Have you had this problem?

Ken. Not on this scale. I had earwigs in a very large planter at the Brooklyn garden, when I still had the Brooklyn garden, in the front yard. It was like 5 foot by 5 foot—a big container. They would crawl into the buds of the rhododendron it was planted it; they were so gross.

What I did was put a small board down on the surface of the soil overnight. In the morning I would go out and there they would be, and though I’m sure I blacked out, but I think I just squished them then. But we’re talking seven to 10—it sounds like she has the invading army.

Q. Seven to 10 thousand.

Ken.  Eeewwww. They’re so creepy, and why do they call them earwigs (but don’t tell me).

Q. I don’t want to know, either. It’s good that your instinct was to put down the board and do that, because they are active mostly at night (like slugs—another thing you might put down the board for, to trap them). They apparently seek out dark, cool, moist places. Like mulch.

Ken. Like all her mulch.

Q. There you go. On every reference site where I looked up earwigs, trapping is always recommended. I have never had a bad problem, just a couple here and there, like what you are saying. But every reference site really talked about trapping as not just the least-toxic method but also the most effective method of control of earwigs, as it is for slugs. (With slugs you can bait for them, as we talked about on a previous program.)

One of my favorite sites for reference, even though I don’t live in California, is the University of California Integrated Pest Management Program. They have an incredible encyclopedia, pest by pest, and they tell you the life history and biology of each pest—what it eats, how it lives, where it lives, what it likes and doesn’t like—and the least-toxic methods in descending order from safest to chemicals. [Earwigs on the California website.]

They kind of teach you about each pest, so you know what you are up against, and here are a couple of kooky things I learned about earwigs:

Those pincers are used for defense, the forceps, but you can tell a male from a female—in case you want to sex your earwigs. [Illustration of sexes above, from BugBoy52.40 on Wikipedia; own work, CC BY-SA 3.0.]

Ken. More than anything.

Q. I knew you did. That the males’ forceps are somewhat curved but straighter in the females. That earwigs may have some benefits: some of them eat aphids (besides your seedlings). And they recommend trapping—the board thing that you said, or: “a low-sided can, such as a cat food or tuna fish can, with ½-inch of oil in the bottom, makes an excellent trap.” Apparently fish oil such as tuna-fish oil is very attractive, or vegetable oil “with a drop of bacon grease” for you non-vegetarians. [Laughter.]  The cans should be sunk into the ground so the top is at soil level.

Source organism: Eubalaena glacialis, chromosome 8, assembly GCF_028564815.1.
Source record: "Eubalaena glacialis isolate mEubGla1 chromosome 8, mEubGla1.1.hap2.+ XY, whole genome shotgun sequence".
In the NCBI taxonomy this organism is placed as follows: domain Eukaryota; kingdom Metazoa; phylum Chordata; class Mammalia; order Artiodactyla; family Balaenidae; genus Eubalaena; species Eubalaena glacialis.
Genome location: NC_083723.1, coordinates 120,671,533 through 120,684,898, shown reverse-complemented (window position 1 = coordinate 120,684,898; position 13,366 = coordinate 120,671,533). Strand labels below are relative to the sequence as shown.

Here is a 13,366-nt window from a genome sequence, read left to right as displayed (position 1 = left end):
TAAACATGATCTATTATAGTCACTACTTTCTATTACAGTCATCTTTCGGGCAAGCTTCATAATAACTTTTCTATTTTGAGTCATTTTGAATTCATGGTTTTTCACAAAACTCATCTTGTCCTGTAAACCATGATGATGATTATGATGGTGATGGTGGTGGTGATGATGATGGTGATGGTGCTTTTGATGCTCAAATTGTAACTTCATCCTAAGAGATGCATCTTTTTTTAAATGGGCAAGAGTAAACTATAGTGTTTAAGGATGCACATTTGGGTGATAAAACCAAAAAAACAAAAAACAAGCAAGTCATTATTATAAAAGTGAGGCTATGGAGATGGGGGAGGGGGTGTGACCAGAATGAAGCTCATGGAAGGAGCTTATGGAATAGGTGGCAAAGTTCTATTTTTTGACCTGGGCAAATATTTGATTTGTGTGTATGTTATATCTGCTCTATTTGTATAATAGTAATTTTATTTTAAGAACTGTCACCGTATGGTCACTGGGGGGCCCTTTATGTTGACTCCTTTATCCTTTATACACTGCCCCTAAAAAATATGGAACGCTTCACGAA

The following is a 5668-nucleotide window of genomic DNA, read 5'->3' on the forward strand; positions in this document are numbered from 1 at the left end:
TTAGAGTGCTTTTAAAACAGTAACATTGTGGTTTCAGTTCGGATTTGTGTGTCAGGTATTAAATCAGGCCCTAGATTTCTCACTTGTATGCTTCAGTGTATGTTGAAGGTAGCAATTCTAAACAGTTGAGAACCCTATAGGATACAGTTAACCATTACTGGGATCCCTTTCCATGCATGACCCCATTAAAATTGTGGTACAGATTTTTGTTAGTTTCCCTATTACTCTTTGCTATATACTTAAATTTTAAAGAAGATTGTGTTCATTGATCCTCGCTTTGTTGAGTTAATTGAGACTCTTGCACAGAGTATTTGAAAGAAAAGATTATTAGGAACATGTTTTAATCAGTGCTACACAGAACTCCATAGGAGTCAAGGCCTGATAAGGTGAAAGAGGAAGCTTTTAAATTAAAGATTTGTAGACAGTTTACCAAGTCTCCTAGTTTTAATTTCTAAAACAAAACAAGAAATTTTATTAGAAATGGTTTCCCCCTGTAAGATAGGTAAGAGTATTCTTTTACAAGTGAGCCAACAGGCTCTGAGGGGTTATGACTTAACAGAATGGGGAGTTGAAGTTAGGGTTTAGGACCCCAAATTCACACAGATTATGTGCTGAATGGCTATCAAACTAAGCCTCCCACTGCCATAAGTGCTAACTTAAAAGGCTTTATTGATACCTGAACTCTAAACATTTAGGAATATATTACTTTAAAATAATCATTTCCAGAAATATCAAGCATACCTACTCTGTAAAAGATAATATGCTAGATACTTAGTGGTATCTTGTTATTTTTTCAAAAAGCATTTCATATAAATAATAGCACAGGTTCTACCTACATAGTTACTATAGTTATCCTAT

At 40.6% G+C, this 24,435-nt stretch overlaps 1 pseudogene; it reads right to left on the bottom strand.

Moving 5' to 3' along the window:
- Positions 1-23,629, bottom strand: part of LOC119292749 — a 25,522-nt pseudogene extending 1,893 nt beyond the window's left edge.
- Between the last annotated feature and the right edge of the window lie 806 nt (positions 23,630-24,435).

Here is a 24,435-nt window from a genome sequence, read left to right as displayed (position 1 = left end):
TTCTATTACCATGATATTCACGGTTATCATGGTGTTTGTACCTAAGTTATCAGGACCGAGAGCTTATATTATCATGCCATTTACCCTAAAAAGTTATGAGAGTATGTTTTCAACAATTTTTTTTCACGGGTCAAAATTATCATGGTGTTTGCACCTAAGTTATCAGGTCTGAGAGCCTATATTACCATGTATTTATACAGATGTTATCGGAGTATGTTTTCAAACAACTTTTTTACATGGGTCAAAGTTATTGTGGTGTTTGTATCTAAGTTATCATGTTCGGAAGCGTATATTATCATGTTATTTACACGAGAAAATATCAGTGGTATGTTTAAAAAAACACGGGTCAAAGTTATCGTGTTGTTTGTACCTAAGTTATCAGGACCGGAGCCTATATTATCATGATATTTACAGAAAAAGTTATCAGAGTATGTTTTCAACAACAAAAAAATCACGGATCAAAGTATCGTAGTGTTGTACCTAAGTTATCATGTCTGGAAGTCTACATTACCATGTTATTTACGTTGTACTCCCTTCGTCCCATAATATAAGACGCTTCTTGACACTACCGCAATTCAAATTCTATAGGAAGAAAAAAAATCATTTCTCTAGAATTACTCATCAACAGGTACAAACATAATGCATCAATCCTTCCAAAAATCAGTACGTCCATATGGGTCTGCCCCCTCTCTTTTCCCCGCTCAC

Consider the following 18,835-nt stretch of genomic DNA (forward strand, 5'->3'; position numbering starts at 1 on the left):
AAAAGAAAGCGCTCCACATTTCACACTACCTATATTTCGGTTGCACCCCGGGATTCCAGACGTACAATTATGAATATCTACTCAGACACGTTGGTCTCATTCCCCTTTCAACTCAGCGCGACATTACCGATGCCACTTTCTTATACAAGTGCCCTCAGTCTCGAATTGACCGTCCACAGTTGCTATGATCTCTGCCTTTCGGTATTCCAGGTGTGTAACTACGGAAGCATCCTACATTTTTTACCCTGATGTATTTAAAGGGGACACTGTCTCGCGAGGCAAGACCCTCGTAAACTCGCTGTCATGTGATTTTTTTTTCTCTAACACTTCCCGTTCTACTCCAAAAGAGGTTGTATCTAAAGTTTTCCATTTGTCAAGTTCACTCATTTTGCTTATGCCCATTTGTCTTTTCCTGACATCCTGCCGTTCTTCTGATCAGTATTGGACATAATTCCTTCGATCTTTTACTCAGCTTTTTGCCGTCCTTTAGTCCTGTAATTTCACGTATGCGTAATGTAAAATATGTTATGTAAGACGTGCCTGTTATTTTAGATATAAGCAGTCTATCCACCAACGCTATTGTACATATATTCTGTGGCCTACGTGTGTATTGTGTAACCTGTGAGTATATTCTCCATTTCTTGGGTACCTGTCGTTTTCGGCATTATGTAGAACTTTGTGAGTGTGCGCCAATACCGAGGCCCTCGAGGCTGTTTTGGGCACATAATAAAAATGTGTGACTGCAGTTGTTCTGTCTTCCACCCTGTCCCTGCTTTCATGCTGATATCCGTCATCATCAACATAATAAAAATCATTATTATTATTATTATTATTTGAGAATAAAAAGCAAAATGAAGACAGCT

Or rolled-up newspaper, corrugated cardboard—the boards as you said. People even use a short piece of hose that they cut out of an old garden hose; apparently they’ll crawl into that. The key is to put them out for nighttime and check your traps first thing in the morning.

And then of course garden sanitation, because they love decaying and floppy stuff.

veg-garden rows: north-south or east-west?

raised beds in vegetable gardenQ. I have a quick brain teaser for you.

Ken. Uh-oh.

Q. From Bruce on Facebook, a vegetable-garden question: “Rows north to south or east to west?”

Ken. Eh…eh…eh. [Laughter.] Can I get a lifeline? I would say north to south, and I think you put the tallest things further north, and the shortest things closer south, so they don’t shade the others.

Q. I teased you and said it was a brain teaser, but I had to look it up. Most folks agree that planting north-south is at least marginally better for the reason that you say, which is that you don’t want to shade things by running in the other direction.

But there are a couple of exceptions, and I am on one of them. I am on a slope, so I have to do mine east to west, because the way my land slopes, north to south, my rows would be running downhill. [Laughter.] [Above, Margaret’s raised beds, on a slope that heads downhill toward the north, run east-west.]

Ken. [Laughter.]

Q. And sometimes if you have an extremely windy site, you may also choose a different arrangement, because the wind strength might be damaging.

Ken. Right, not perpendicular.

animal-resistant compost heap update

Q.  Our time’s running out, and we’re not going to do our usual bonus minutes—but I did want to say we got our first serious thank-you card, Ken, from one of our earlier shows. It was from Kerry, whose compost tumbler had died, and she needing to make an animal-proof big compost pile for her farm/garden.